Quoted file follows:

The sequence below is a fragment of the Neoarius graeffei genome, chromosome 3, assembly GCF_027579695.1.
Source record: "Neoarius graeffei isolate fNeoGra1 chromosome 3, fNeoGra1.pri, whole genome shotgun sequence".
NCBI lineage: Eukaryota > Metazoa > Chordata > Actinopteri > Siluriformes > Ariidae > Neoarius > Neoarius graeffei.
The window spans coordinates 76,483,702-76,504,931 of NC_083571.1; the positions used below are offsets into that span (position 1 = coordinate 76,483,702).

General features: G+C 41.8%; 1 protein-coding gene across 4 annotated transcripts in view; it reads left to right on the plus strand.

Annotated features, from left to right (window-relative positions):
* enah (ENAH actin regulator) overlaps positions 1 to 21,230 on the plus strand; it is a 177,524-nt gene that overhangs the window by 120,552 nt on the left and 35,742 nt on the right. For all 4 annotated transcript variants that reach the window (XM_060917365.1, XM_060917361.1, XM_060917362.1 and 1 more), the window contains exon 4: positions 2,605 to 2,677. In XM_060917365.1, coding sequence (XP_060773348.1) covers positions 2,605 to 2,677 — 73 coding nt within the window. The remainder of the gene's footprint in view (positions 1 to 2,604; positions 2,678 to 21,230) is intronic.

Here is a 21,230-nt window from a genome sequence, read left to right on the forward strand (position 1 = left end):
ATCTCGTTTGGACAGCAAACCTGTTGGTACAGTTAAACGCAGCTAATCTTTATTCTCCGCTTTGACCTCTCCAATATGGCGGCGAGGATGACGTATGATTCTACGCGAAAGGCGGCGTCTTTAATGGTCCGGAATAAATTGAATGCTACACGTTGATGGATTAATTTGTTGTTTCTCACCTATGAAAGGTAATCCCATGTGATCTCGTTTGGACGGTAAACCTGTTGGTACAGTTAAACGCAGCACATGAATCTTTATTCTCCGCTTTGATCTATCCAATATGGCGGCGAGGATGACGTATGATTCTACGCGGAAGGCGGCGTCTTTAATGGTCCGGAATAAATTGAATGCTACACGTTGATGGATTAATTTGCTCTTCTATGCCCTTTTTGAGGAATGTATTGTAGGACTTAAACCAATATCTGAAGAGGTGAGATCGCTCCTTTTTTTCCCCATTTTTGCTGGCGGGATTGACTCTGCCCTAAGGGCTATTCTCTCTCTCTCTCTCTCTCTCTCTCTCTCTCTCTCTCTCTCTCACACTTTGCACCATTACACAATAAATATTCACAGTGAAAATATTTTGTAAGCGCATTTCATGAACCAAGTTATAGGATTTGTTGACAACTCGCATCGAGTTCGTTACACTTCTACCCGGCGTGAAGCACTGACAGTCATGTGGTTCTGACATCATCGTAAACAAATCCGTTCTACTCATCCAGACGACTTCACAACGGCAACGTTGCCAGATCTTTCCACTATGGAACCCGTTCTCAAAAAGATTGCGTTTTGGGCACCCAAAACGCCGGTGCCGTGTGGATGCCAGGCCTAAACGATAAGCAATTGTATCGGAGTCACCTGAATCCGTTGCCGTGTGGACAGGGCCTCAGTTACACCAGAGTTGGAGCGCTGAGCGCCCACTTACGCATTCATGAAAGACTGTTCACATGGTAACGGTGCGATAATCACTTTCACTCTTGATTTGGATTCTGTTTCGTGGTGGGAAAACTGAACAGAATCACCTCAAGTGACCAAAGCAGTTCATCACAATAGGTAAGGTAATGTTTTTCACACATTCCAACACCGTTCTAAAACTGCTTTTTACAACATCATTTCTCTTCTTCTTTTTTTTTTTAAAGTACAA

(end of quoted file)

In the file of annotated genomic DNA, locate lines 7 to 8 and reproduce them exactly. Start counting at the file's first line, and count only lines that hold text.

* enah (ENAH actin regulator) overlaps positions 1 to 21,230 on the plus strand; it is a 177,524-nt gene that overhangs the window by 120,552 nt on the left and 35,742 nt on the right. For all 4 annotated transcript variants that reach the window (XM_060917365.1, XM_060917361.1, XM_060917362.1 and 1 more), the window contains exon 4: positions 2,605 to 2,677. In XM_060917365.1, coding sequence (XP_060773348.1) covers positions 2,605 to 2,677 — 73 coding nt within the window. The remainder of the gene's footprint in view (positions 1 to 2,604; positions 2,678 to 21,230) is intronic.

Here is a 21,230-nt window from a genome sequence, read left to right on the forward strand (position 1 = left end):